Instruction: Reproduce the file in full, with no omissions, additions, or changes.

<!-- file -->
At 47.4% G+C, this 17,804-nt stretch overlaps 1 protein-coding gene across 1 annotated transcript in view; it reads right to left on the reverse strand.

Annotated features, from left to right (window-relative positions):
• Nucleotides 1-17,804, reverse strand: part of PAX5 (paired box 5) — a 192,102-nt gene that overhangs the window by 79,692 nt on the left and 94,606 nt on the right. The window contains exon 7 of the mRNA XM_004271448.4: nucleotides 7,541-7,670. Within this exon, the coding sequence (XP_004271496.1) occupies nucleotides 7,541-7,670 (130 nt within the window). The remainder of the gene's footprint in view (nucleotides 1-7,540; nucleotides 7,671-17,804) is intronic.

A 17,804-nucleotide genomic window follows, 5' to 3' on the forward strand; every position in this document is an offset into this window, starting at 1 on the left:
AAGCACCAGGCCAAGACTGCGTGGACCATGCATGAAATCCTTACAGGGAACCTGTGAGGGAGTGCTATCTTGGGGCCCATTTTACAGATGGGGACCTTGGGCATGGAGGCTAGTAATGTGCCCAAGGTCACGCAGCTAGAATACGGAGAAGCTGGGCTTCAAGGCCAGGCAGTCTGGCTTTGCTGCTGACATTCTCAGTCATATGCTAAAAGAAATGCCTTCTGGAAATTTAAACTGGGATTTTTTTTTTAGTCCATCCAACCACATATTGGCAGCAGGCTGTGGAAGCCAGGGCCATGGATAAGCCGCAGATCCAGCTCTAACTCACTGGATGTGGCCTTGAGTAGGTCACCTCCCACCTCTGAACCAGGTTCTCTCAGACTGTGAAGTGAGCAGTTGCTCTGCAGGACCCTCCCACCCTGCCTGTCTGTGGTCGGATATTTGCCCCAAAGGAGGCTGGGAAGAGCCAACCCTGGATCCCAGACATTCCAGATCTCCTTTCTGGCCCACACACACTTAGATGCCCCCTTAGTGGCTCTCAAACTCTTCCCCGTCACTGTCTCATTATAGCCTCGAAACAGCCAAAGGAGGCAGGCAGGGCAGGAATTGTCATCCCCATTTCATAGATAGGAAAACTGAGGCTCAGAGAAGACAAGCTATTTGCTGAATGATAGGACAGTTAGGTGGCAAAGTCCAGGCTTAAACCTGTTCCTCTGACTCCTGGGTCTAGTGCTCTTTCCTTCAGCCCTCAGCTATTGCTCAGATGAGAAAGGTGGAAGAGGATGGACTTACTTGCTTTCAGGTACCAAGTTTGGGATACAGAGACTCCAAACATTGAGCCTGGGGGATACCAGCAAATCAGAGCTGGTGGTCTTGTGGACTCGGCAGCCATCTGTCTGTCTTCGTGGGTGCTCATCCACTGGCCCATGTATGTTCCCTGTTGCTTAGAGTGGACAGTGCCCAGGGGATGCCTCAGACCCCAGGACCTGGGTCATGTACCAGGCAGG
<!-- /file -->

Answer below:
At 47.4% G+C, this 17,804-nt stretch overlaps 1 protein-coding gene across 1 annotated transcript in view; it reads right to left on the reverse strand.

Annotated features, from left to right (window-relative positions):
• Nucleotides 1-17,804, reverse strand: part of PAX5 (paired box 5) — a 192,102-nt gene that overhangs the window by 79,692 nt on the left and 94,606 nt on the right. The window contains exon 7 of the mRNA XM_004271448.4: nucleotides 7,541-7,670. Within this exon, the coding sequence (XP_004271496.1) occupies nucleotides 7,541-7,670 (130 nt within the window). The remainder of the gene's footprint in view (nucleotides 1-7,540; nucleotides 7,671-17,804) is intronic.

A 17,804-nucleotide genomic window follows, 5' to 3' on the forward strand; every position in this document is an offset into this window, starting at 1 on the left:
AAGCACCAGGCCAAGACTGCGTGGACCATGCATGAAATCCTTACAGGGAACCTGTGAGGGAGTGCTATCTTGGGGCCCATTTTACAGATGGGGACCTTGGGCATGGAGGCTAGTAATGTGCCCAAGGTCACGCAGCTAGAATACGGAGAAGCTGGGCTTCAAGGCCAGGCAGTCTGGCTTTGCTGCTGACATTCTCAGTCATATGCTAAAAGAAATGCCTTCTGGAAATTTAAACTGGGATTTTTTTTTTAGTCCATCCAACCACATATTGGCAGCAGGCTGTGGAAGCCAGGGCCATGGATAAGCCGCAGATCCAGCTCTAACTCACTGGATGTGGCCTTGAGTAGGTCACCTCCCACCTCTGAACCAGGTTCTCTCAGACTGTGAAGTGAGCAGTTGCTCTGCAGGACCCTCCCACCCTGCCTGTCTGTGGTCGGATATTTGCCCCAAAGGAGGCTGGGAAGAGCCAACCCTGGATCCCAGACATTCCAGATCTCCTTTCTGGCCCACACACACTTAGATGCCCCCTTAGTGGCTCTCAAACTCTTCCCCGTCACTGTCTCATTATAGCCTCGAAACAGCCAAAGGAGGCAGGCAGGGCAGGAATTGTCATCCCCATTTCATAGATAGGAAAACTGAGGCTCAGAGAAGACAAGCTATTTGCTGAATGATAGGACAGTTAGGTGGCAAAGTCCAGGCTTAAACCTGTTCCTCTGACTCCTGGGTCTAGTGCTCTTTCCTTCAGCCCTCAGCTATTGCTCAGATGAGAAAGGTGGAAGAGGATGGACTTACTTGCTTTCAGGTACCAAGTTTGGGATACAGAGACTCCAAACATTGAGCCTGGGGGATACCAGCAAATCAGAGCTGGTGGTCTTGTGGACTCGGCAGCCATCTGTCTGTCTTCGTGGGTGCTCATCCACTGGCCCATGTATGTTCCCTGTTGCTTAGAGTGGACAGTGCCCAGGGGATGCCTCAGACCCCAGGACCTGGGTCATGTACCAGGCAGG